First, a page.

As the G20 meeting gets under way in Hangzhou this weekend, America and China are counting their true allies on the South China Sea dispute, the top item on the unofficial agenda of the meeting.

This week, America got India on its side, following a high profile visit to New Delhi by U.S. Secretary of State John Kerry. And China convinced America’s neighbor and close ally Canada to join the China-backed Asian Infrastructure Investment Bank, or AIIB, and remain silent on the dispute.

That’s certainly bad news for globalization and world financial markets, and will steer attention away from the G20’s official agenda, which targets a long list of issues facing the global economy.

Besides, forcing countries to take sides can dampen the spirit of globalization altogether, undermining the promotion of trade agreements like the Trans-Pacific Agreement – which President Obama has been campaigning for.

Defying a recent international arbitration ruling, which found that China has no historic rights over the waters of the South China Sea, Beijing has been applying both softcore and hardcore diplomacy to intimidate its neighbors.  For instance, it has been using its close trade ties with South Korea to convince Seoul not to go along with Washington’s plans for a new missile deployment to the peninsula.  And back in June, China drew a “red line” for Japan, asking Tokyo  “not to send Self-Defense Forces to join U.S. operations that test the freedom of navigation in the disputed South China Sea.”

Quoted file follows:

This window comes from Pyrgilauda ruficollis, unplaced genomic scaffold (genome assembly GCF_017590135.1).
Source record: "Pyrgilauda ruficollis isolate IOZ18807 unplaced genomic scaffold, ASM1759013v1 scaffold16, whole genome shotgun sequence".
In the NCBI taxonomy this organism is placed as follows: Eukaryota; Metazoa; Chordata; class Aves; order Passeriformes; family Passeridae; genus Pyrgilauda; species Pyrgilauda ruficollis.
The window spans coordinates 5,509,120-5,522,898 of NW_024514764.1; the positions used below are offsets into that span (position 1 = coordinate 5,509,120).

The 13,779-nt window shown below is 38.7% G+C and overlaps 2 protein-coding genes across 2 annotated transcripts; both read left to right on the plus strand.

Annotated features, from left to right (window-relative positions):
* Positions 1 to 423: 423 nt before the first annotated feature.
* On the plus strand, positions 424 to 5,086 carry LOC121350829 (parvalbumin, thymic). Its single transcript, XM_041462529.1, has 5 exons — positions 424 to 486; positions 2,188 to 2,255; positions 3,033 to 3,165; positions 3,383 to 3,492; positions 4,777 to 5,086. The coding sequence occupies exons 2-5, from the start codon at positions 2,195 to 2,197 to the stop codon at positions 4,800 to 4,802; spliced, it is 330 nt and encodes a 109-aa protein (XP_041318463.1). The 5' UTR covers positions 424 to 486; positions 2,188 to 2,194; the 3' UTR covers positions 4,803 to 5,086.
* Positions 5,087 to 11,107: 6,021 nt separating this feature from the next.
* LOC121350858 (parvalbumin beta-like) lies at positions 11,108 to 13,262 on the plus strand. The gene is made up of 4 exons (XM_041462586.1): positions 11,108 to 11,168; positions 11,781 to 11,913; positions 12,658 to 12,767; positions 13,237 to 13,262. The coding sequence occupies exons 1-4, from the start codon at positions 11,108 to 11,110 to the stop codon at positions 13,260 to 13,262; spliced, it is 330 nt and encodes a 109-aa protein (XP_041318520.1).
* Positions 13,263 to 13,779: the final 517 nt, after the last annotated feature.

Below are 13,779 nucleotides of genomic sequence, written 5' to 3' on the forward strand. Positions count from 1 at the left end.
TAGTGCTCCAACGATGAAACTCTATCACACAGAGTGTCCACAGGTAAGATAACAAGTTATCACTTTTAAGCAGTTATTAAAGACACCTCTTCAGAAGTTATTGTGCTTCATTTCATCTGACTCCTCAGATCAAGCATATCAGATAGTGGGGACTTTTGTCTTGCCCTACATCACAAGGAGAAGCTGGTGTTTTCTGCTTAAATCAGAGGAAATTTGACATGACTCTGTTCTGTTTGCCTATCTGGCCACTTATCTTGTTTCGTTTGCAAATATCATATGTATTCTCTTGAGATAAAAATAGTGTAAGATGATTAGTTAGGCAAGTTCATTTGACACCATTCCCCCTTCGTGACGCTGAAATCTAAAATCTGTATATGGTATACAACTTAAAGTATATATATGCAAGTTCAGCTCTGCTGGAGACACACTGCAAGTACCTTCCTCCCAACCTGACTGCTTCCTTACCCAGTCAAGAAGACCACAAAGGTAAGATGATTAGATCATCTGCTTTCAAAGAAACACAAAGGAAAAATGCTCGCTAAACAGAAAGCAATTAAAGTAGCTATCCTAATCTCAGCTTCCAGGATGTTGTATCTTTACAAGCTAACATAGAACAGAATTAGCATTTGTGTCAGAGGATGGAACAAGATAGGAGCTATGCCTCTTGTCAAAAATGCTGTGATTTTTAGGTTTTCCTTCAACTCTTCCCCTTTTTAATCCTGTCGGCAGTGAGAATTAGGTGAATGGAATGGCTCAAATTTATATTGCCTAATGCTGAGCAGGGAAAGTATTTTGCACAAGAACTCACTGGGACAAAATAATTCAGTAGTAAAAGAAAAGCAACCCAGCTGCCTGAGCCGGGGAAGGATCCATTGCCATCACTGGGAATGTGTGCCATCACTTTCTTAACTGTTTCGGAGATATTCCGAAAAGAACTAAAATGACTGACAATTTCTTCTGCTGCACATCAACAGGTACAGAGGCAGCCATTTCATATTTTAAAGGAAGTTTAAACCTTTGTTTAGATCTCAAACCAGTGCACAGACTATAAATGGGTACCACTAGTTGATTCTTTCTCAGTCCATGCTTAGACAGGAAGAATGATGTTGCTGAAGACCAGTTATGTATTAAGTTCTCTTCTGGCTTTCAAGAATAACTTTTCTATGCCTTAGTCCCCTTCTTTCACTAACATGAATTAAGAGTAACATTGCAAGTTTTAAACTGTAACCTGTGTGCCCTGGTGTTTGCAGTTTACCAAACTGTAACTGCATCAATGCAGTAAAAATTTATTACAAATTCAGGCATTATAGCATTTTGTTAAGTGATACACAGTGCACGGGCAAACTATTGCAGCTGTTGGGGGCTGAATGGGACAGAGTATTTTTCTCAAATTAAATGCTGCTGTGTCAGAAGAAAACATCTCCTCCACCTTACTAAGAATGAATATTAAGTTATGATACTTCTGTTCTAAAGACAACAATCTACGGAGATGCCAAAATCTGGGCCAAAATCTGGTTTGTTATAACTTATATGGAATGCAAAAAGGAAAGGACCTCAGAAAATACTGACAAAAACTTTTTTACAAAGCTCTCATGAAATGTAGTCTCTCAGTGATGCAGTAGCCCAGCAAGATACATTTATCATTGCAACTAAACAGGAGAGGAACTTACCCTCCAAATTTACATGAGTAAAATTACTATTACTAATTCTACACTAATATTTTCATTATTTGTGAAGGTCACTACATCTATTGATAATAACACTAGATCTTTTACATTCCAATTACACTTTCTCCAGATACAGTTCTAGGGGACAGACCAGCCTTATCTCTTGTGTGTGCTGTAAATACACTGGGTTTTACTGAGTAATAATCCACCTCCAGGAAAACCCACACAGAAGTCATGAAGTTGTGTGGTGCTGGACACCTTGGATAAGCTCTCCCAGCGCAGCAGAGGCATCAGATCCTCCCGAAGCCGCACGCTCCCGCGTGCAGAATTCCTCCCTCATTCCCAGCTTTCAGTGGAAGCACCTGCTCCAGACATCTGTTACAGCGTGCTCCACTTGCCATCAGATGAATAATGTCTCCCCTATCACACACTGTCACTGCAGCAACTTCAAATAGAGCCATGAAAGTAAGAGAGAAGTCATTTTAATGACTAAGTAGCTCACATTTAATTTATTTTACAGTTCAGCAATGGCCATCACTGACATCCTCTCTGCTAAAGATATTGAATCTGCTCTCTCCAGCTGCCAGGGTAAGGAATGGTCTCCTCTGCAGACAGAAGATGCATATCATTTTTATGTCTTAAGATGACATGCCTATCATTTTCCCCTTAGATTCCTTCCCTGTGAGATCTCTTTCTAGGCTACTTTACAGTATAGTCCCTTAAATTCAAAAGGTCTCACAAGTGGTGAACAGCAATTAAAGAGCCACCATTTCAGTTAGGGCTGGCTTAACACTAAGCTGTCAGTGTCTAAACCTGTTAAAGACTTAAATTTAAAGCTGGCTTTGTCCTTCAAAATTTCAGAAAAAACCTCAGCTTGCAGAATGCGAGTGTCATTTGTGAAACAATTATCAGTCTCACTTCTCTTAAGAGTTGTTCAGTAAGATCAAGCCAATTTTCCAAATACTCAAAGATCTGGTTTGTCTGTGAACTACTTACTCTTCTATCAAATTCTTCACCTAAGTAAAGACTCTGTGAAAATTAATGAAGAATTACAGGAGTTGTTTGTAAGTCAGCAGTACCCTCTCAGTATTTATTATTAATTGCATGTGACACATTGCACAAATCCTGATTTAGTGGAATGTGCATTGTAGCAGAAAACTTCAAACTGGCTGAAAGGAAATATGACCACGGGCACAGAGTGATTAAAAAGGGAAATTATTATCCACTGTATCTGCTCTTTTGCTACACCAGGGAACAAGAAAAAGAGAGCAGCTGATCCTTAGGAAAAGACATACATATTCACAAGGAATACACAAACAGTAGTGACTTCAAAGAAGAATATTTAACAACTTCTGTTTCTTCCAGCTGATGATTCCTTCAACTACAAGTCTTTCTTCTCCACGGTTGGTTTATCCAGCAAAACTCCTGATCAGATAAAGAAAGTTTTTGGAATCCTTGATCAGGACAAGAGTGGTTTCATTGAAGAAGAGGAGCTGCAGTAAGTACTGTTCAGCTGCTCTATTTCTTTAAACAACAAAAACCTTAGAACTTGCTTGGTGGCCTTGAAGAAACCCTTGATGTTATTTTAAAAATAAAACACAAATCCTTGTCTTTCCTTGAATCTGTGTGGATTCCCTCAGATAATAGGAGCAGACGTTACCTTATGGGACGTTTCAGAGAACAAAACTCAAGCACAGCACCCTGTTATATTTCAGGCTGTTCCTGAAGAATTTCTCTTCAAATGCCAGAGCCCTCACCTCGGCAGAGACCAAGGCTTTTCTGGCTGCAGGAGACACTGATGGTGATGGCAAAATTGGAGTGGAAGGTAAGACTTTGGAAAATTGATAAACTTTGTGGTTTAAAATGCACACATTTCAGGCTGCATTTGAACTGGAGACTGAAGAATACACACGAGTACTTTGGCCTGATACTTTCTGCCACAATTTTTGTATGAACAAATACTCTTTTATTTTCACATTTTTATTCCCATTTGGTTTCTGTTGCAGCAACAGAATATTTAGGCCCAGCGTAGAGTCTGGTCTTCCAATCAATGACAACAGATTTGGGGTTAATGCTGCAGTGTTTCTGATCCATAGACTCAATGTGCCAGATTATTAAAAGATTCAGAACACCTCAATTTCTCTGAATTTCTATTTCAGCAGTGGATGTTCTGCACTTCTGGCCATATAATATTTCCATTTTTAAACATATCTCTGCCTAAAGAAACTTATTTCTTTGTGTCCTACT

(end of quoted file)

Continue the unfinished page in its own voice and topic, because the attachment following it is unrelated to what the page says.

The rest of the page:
China’s defiance of the international arbitration ruling and hardcore diplomacy has drawn a harsh response from Philippines’ President Rodrigo Duterte, who sent a loud and clear message to Beijing last week: Stay away from our territory or else it could be a “bloody”confrontation. 

In the meantime, Vietnam has been moving new rockets into the disputed area.

“Hardcore” diplomacy is bad news for the economic integration of the region and bad news for investors in the countries involved in the dispute. A military confrontation would disrupt the economic integration and growth of the region and hurt the global economy — most notably China, which needs a market frontier for its manufacturing products.

So far financial markets fixated on central bankers’ easy money have ignored the escalation surrounding the dispute. The Chinese and the Philippines’ market are up double digits over the last twelve months, while the Japanese markets is up close to 8 percent.

These are certainly worrisome moves, though markets fixated on ultra-low interest rates have been ignoring. But for how long?